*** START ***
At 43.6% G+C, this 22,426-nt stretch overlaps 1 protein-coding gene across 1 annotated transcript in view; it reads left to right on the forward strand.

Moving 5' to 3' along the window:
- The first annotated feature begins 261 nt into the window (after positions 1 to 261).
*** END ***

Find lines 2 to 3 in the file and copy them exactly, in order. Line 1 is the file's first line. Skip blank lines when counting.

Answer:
Moving 5' to 3' along the window:
- The first annotated feature begins 261 nt into the window (after positions 1 to 261).